At the end of August, after a stravaig over the east Drumochter hills, I looped back to Dalwhinnie through the Drumochter pass, the idea being to combine enjoyment with a look at the effectiveness of the restoration of the land along the Beauly Denny. Just beyond Dalnaspidal and hidden behind the A9 shelterbelt, I came across what can only be described as a track motorway on the Dalnacardoch Estate, an unrestored section of the Beauly Denny construction track which appears to have been retained to facilitate intensive grouse moor management.
The track starts by the second pylon in the photo and is more or less hidden to people walking up A Bhuidheanach Bheag from opposite Dalnaspidal, although linked to the A9 there by an older and much narrower landrover track. It extends about 3km north past the Sow of Atholl (left of A9) to the summit of the pass and boundary of the Dalnacardoch and North Drumochter Estates.
Originally, the intention was almost all the Beauly Denny construction tracks were to be removed entirely once the power line had been erected and the land restored to its original condition. The Scottish Government than agreed for several sections of track to remain permanently.
From the pylon numbers, it appears that the section of track is 26b. If so, according to the “Monitoring Report for 2016” supplied to me by the Cairngorms National Park Authority under Freedom of Information, this is NOT one of the “temporary tracks to be retained”.
Moreover, unlike the tracks on the North Drumochter estate (see here), no application has been made to the Cairngorms National Park Authority to retain the track and they have confirmed they never approved it. The first question that needs to be answered is whether the Scottish Government has approved the track in secret and contrary to the policy position of the Cairngorms National Park Authority which has made its position very clear:
“I think we should make it very clear that the retention of sections of track associated with Beauly-Denny line will only happen in exceptional circumstances.” (Eleanor Mackintosh, CNPA Convenor of Planning, statement to press after approval of retention of short section of construction track in forest at Kinlochlaggan).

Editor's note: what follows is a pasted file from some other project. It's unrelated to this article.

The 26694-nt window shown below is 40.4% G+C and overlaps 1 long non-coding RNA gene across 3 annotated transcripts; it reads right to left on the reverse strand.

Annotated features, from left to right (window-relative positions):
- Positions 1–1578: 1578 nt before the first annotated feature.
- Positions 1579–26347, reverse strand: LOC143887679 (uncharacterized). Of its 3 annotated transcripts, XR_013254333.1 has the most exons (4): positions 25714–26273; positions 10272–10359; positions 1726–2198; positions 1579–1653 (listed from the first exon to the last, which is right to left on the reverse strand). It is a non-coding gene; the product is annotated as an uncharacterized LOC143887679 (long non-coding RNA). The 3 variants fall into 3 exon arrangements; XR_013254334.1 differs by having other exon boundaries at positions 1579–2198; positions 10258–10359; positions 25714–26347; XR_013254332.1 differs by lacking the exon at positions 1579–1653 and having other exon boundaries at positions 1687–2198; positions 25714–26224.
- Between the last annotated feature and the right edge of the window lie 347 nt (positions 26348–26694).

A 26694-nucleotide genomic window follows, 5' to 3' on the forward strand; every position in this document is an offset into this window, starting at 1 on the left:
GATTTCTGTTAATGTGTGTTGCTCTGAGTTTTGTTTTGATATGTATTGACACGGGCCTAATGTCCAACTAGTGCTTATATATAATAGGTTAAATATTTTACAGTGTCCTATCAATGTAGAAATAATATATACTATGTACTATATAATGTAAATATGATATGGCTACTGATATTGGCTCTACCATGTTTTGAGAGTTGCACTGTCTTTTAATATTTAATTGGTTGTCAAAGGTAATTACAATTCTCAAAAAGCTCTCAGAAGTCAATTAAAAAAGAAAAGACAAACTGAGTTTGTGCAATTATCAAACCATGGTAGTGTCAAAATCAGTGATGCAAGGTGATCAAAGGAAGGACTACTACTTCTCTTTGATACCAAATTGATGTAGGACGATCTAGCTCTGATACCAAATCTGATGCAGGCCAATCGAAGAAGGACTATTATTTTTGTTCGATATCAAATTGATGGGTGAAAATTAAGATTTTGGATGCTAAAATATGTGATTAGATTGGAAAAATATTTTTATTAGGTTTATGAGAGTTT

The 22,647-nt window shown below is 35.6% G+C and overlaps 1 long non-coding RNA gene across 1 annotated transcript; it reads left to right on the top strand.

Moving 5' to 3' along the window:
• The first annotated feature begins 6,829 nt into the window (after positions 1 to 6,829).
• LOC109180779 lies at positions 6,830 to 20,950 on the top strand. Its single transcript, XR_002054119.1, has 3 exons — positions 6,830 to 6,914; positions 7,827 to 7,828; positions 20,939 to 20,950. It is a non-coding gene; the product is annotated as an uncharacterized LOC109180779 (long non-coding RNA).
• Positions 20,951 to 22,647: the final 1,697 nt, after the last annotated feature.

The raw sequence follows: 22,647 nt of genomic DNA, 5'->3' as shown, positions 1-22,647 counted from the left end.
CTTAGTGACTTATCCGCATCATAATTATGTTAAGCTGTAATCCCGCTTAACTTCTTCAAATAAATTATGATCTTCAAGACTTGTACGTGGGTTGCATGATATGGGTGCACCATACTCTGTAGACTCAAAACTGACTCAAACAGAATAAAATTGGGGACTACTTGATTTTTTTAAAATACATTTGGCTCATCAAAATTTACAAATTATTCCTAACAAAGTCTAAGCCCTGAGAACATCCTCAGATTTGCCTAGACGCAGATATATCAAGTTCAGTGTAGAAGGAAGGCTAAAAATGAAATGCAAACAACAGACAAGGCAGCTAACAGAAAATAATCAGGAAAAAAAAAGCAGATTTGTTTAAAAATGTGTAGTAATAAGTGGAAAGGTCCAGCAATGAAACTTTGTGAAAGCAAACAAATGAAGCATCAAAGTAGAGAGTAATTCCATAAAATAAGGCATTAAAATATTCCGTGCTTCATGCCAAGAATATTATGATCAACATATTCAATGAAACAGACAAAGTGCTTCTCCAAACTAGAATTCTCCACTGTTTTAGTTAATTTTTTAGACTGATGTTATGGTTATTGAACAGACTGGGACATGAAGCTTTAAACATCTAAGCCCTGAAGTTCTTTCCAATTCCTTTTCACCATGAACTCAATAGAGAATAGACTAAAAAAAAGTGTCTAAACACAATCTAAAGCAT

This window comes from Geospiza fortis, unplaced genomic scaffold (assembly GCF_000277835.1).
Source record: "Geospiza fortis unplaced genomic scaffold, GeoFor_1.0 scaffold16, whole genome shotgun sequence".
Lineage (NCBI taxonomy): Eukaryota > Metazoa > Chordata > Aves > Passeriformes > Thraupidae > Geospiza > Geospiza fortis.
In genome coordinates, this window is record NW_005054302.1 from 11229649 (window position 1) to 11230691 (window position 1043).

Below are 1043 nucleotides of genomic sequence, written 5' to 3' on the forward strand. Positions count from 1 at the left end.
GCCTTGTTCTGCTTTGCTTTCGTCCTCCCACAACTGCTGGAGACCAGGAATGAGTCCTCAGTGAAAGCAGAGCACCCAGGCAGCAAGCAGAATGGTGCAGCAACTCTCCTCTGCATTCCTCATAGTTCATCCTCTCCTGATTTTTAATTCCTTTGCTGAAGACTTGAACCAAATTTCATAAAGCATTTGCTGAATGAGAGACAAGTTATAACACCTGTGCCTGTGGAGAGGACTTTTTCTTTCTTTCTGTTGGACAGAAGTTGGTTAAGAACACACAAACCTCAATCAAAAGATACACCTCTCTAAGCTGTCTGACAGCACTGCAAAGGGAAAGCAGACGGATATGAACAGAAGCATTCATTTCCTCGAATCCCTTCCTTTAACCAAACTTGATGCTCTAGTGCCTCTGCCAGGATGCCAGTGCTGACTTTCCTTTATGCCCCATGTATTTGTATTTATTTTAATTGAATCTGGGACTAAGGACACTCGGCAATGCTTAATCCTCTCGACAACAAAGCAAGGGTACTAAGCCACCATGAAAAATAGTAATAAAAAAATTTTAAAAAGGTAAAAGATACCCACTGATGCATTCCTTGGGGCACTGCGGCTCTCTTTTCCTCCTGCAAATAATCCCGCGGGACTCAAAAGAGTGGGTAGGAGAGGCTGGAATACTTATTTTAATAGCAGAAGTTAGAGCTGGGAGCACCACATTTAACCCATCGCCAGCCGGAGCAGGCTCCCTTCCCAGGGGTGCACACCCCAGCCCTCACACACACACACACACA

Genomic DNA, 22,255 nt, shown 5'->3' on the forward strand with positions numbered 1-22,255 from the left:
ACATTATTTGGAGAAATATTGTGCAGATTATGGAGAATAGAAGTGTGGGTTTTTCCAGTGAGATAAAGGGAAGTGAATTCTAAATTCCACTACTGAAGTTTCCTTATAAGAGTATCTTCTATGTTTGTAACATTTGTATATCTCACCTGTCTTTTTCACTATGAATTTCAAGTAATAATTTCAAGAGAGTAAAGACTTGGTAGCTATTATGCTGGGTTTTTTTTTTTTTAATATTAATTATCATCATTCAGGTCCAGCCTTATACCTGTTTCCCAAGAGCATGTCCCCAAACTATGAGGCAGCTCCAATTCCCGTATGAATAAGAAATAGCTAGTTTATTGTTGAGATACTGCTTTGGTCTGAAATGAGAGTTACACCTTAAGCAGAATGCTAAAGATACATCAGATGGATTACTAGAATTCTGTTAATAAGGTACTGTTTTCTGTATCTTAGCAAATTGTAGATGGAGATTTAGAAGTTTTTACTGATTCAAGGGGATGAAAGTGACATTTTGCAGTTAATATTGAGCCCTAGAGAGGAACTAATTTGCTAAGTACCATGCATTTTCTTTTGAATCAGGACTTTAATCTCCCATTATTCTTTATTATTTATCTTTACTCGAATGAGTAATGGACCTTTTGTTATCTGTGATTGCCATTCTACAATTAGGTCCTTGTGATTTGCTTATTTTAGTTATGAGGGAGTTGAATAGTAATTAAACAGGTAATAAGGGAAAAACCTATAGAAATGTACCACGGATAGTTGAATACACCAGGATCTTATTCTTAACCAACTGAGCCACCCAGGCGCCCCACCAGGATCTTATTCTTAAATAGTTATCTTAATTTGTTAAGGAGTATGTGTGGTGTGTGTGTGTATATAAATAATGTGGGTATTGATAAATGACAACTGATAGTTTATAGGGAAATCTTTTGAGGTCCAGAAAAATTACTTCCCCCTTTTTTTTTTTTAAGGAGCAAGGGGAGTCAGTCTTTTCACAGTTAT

If the Scottish Government has not approved it, the question is why have Scottish and Southern Energy failed to fully restore the land?
The failure of the track to meet approved standards
If the track has been approved, there are further questions as to whether the Scottish Government agreed to the retention of a motorway – a track which is twice as wide as necessary and which fails to meet other basic standards for good track construction as these photos illustrate.
For a track like this to be approved in a National Park would be a national disgrace but if not, the question is how and why is it being allowed to slip through the net?
The purpose of the track
It was quite obvious, jogging along the track, why the estate wished to retain it – and, at the very least they must requested SSE not to restore it.
Unfortunately my camera battery packed up just before the end of the track but this was marked by a line of grouse butts up the hillside.
Intensive grouse moor management is now under scrutiny as never before. How has this track, which impacts both on the landscape (while hidden from the A9 it would be clearly visible from the west Drumochter Hills) and on wildlife been allowed to remain in the National Park?